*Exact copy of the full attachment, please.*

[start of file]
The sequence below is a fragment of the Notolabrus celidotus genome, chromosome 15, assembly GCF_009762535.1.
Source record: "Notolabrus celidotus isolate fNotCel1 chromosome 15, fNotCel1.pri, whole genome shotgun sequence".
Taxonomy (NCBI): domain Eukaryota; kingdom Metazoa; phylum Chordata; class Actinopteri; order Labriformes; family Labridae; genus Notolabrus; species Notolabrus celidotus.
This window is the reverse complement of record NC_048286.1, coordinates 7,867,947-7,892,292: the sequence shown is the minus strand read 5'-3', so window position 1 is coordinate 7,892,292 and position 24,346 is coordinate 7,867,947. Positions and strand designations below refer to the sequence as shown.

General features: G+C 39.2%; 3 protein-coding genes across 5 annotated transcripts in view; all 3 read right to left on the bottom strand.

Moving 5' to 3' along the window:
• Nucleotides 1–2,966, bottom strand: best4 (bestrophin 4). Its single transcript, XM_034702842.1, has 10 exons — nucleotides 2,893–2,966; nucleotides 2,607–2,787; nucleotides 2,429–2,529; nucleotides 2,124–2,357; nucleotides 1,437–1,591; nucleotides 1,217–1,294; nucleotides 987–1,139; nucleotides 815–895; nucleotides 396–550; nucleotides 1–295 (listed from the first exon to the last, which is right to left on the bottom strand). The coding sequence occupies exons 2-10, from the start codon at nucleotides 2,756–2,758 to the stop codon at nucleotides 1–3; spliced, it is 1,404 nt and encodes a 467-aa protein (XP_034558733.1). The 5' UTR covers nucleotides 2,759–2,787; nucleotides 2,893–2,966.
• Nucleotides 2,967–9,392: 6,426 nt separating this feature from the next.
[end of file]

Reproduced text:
The sequence below is a fragment of the Notolabrus celidotus genome, chromosome 15, assembly GCF_009762535.1.
Source record: "Notolabrus celidotus isolate fNotCel1 chromosome 15, fNotCel1.pri, whole genome shotgun sequence".
Taxonomy (NCBI): domain Eukaryota; kingdom Metazoa; phylum Chordata; class Actinopteri; order Labriformes; family Labridae; genus Notolabrus; species Notolabrus celidotus.
This window is the reverse complement of record NC_048286.1, coordinates 7,867,947-7,892,292: the sequence shown is the minus strand read 5'-3', so window position 1 is coordinate 7,892,292 and position 24,346 is coordinate 7,867,947. Positions and strand designations below refer to the sequence as shown.

General features: G+C 39.2%; 3 protein-coding genes across 5 annotated transcripts in view; all 3 read right to left on the bottom strand.

Moving 5' to 3' along the window:
• Nucleotides 1–2,966, bottom strand: best4 (bestrophin 4). Its single transcript, XM_034702842.1, has 10 exons — nucleotides 2,893–2,966; nucleotides 2,607–2,787; nucleotides 2,429–2,529; nucleotides 2,124–2,357; nucleotides 1,437–1,591; nucleotides 1,217–1,294; nucleotides 987–1,139; nucleotides 815–895; nucleotides 396–550; nucleotides 1–295 (listed from the first exon to the last, which is right to left on the bottom strand). The coding sequence occupies exons 2-10, from the start codon at nucleotides 2,756–2,758 to the stop codon at nucleotides 1–3; spliced, it is 1,404 nt and encodes a 467-aa protein (XP_034558733.1). The 5' UTR covers nucleotides 2,759–2,787; nucleotides 2,893–2,966.
• Nucleotides 2,967–9,392: 6,426 nt separating this feature from the next.